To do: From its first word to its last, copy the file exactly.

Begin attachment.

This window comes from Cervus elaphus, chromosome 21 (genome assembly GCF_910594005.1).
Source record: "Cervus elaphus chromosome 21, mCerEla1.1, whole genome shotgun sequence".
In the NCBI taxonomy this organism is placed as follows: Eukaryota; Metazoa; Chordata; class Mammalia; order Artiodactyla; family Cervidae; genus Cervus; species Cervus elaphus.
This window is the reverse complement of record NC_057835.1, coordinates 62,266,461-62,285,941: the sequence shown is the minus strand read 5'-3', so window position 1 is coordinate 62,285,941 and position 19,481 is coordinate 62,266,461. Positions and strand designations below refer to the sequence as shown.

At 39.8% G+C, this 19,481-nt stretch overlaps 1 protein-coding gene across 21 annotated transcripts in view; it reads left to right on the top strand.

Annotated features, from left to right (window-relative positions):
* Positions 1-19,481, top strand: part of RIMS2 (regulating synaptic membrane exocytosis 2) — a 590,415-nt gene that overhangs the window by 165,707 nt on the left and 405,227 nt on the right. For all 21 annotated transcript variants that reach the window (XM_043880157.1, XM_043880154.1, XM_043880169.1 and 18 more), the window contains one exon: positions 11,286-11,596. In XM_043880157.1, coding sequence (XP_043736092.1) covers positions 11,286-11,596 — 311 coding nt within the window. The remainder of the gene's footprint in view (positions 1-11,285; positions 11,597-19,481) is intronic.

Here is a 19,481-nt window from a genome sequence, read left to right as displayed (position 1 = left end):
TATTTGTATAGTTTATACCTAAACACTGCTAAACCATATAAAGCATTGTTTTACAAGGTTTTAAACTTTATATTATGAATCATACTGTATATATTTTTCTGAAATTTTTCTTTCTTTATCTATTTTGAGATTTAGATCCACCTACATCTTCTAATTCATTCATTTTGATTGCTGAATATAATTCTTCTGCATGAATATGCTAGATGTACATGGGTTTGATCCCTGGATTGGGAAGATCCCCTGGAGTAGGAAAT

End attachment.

This window comes from Cervus elaphus, chromosome 21 (genome assembly GCF_910594005.1).
Source record: "Cervus elaphus chromosome 21, mCerEla1.1, whole genome shotgun sequence".
In the NCBI taxonomy this organism is placed as follows: Eukaryota; Metazoa; Chordata; class Mammalia; order Artiodactyla; family Cervidae; genus Cervus; species Cervus elaphus.
This window is the reverse complement of record NC_057835.1, coordinates 62,266,461-62,285,941: the sequence shown is the minus strand read 5'-3', so window position 1 is coordinate 62,285,941 and position 19,481 is coordinate 62,266,461. Positions and strand designations below refer to the sequence as shown.

At 39.8% G+C, this 19,481-nt stretch overlaps 1 protein-coding gene across 21 annotated transcripts in view; it reads left to right on the top strand.

Annotated features, from left to right (window-relative positions):
* Positions 1-19,481, top strand: part of RIMS2 (regulating synaptic membrane exocytosis 2) — a 590,415-nt gene that overhangs the window by 165,707 nt on the left and 405,227 nt on the right. For all 21 annotated transcript variants that reach the window (XM_043880157.1, XM_043880154.1, XM_043880169.1 and 18 more), the window contains one exon: positions 11,286-11,596. In XM_043880157.1, coding sequence (XP_043736092.1) covers positions 11,286-11,596 — 311 coding nt within the window. The remainder of the gene's footprint in view (positions 1-11,285; positions 11,597-19,481) is intronic.

Here is a 19,481-nt window from a genome sequence, read left to right as displayed (position 1 = left end):
TATTTGTATAGTTTATACCTAAACACTGCTAAACCATATAAAGCATTGTTTTACAAGGTTTTAAACTTTATATTATGAATCATACTGTATATATTTTTCTGAAATTTTTCTTTCTTTATCTATTTTGAGATTTAGATCCACCTACATCTTCTAATTCATTCATTTTGATTGCTGAATATAATTCTTCTGCATGAATATGCTAGATGTACATGGGTTTGATCCCTGGATTGGGAAGATCCCCTGGAGTAGGAAAT